There are several implications for our findings. First, our finding of a relationship between chronic health conditions and membership in the different productivity loss trajectories suggests that lifetime patterns of experiencing productivity loss are likely dependent on experiencing chronic health conditions. For the most part, we did not find different conditions influencing the relative risk of being in the different trajectories; rather, we found a greater prevalence of experiencing similar conditions based on the probability of productivity loss for the trajectories. For example, foot and leg problems were one of the more frequently experienced chronic health conditions and the prevalence of foot and leg problems in the different trajectories steadily increased from the no-risk trajectory to the high-risk trajectory. Because the same types of conditions differentiate the groups, this suggests that health promotion programs aimed at reducing the prevalence and effects of chronic health conditions may help reduce the frequency of individuals falling into one of the higher-risk trajectories of productivity loss.
Second, we found that the total number of chronic health conditions experienced varied by the productivity loss trajectories. From this perspective, it may be that individuals with a persistent history of productivity loss do not experience just one chronic health condition, instead these individuals suffer a greater number of chronic health conditions. For example, we did not find that people in the high-risk trajectory experienced only back problems or depression, whereas those in the no-risk trajectory experienced only obesity, but that individuals in the higher-risk trajectories experienced multiple chronic health conditions, suggesting that comorbidities may play a role in having a high probability of productivity loss across the working years.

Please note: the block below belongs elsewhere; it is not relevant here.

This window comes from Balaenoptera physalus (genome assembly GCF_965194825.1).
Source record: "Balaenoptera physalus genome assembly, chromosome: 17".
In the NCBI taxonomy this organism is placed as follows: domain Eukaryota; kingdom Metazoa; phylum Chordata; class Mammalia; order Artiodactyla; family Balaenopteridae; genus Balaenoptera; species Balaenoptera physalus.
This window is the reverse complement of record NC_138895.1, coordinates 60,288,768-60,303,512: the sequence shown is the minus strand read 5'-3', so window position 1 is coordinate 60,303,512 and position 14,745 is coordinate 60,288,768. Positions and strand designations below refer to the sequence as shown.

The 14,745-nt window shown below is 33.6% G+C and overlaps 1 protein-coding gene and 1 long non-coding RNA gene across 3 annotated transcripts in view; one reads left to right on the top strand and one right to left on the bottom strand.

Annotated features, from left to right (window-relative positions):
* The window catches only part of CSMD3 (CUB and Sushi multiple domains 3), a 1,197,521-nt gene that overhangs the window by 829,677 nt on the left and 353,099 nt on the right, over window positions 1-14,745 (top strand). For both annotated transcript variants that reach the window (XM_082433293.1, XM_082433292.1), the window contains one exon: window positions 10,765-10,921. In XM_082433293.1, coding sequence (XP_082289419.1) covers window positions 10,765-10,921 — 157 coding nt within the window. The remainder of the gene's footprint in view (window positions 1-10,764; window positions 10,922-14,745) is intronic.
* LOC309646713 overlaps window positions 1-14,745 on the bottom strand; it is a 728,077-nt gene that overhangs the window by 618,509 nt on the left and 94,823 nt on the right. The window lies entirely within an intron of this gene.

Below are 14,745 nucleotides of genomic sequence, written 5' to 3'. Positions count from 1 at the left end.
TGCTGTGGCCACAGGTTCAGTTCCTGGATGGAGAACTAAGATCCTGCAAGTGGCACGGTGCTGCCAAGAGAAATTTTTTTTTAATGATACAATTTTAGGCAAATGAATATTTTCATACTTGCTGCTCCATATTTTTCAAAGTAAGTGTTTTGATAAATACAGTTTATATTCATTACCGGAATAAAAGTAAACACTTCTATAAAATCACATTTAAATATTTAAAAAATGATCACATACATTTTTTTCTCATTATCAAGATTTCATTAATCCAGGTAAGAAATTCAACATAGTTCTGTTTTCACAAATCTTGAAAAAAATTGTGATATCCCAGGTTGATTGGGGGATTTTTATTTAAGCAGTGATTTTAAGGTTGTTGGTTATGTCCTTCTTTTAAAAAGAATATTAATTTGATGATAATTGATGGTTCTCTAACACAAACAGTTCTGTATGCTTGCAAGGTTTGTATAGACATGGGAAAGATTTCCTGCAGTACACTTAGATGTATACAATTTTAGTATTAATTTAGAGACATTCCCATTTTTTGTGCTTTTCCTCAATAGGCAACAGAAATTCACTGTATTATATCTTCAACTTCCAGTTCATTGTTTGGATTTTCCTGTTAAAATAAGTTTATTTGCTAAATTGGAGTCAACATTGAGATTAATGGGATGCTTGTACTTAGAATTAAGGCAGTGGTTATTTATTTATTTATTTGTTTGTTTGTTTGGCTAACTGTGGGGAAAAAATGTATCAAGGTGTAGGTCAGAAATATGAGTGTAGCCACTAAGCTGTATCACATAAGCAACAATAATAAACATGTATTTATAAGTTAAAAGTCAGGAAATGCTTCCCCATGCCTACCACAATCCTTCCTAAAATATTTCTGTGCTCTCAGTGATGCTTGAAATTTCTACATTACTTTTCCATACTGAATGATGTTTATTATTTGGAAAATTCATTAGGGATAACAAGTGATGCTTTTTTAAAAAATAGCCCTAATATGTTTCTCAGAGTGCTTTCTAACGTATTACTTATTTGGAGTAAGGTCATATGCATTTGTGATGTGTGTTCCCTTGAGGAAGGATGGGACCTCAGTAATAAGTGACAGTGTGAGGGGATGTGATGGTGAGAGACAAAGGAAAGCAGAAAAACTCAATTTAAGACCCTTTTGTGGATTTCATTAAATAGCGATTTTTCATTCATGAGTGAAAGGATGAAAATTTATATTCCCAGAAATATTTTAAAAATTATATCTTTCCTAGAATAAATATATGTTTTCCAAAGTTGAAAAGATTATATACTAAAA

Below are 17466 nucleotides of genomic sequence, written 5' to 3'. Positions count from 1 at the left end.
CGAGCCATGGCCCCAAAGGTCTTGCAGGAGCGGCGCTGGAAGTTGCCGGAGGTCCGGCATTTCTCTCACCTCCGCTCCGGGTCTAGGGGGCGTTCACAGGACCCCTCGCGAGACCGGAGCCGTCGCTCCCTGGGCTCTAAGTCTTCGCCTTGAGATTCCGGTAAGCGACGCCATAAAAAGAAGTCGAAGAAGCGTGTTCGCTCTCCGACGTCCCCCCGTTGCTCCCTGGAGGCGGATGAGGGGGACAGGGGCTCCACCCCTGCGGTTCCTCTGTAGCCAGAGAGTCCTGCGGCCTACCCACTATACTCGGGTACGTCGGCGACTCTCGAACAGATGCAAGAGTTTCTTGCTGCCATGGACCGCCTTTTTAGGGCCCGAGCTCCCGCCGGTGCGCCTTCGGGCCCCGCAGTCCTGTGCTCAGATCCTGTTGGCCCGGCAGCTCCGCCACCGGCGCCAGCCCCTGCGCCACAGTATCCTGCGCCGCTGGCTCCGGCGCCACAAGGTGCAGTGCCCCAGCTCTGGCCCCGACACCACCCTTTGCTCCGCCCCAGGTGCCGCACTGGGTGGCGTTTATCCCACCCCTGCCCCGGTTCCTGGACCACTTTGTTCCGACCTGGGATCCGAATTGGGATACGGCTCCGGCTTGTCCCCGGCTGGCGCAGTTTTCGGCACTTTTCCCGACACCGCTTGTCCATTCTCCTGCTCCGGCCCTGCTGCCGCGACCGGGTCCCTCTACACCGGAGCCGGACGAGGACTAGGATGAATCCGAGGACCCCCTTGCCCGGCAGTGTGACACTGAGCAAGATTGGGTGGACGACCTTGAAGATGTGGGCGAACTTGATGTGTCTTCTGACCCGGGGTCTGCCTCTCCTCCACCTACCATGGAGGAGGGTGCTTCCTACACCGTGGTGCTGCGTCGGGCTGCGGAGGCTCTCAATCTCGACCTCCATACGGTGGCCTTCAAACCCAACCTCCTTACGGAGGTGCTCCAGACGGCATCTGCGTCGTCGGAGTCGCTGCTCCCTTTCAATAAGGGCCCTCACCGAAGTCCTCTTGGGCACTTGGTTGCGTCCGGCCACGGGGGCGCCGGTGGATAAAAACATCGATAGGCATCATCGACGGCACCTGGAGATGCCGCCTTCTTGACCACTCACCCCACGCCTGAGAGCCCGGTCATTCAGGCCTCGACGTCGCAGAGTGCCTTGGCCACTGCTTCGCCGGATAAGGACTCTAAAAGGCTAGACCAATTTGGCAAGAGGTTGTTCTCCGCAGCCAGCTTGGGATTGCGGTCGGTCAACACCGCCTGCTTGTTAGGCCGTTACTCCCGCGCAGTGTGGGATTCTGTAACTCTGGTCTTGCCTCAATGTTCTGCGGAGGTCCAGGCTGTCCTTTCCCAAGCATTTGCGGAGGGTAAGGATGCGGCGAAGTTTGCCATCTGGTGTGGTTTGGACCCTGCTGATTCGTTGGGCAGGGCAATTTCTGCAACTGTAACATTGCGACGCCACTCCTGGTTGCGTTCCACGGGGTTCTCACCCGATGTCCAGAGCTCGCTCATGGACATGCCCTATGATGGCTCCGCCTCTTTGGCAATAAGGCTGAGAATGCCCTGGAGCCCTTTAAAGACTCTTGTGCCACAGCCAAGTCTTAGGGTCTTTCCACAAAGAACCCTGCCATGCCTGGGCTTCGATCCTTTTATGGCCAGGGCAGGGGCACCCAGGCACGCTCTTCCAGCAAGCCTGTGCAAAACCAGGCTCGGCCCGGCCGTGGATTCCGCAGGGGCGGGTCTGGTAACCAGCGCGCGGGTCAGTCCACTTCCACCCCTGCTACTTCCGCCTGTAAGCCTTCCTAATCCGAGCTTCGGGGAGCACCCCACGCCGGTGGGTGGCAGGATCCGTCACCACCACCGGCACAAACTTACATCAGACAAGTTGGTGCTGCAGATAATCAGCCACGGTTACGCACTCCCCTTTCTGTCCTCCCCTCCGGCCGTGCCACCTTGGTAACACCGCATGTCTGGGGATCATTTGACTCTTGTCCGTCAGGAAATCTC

Third, although many of the chronic health conditions in our analyses were physical health conditions, it is important to note that both emotional problems and depression were key conditions associated with the relative risks of being in the different trajectories. This finding further underscores the importance of research examining the relationship between mental health and productivity loss, in particular depression, which is one of the leading mental health conditions impacting productivity loss at work.16
Finally, in this study, obesity was eliminated from our multinomial logistic regression model because of a lack of significance. Several previous studies have illustrated a relationship between obesity and productivity loss.13,39–41 In the current study, we found a generally high incidence of obesity regardless of the trajectory group, suggesting that obesity is not highly related to being in the different productivity loss trajectories. Instead, the chronic health conditions, such as diabetes, asthma, and arthritis, that are associated with obesity may be what impacts the likelihood of having productivity loss from ages 25 to 44 years.42 Nevertheless, to the extent that obesity increases the chances of developing these other conditions, programs targeting weight loss may be effective for lowering the risk of individuals falling into one of the higher-risk trajectories by decreasing the likelihood of developing chronic health conditions.
Strengths and Limitations
Strengths of this study include long-term follow-up, a high retention rate, unique data on work productivity impacts ascertained repeatedly over time, and evaluation of several common chronic health conditions. There are several limitations in this study that need to be acknowledged when considering the findings. One of the biggest limitations is that our analyses were unable to assess causation. We have no way of knowing whether the chronic health conditions actually caused or preceded the productivity loss resulting in membership in the different trajectories. It is possible that individuals happened to have a minor temporary health condition that led to a report of productivity loss, but this was unlikely to result in assignment to a higher-risk trajectory, as this required multiple waves with productivity loss. Future research should aim to ask individuals experiencing health-related productivity loss to identify the health conditions causing the loss.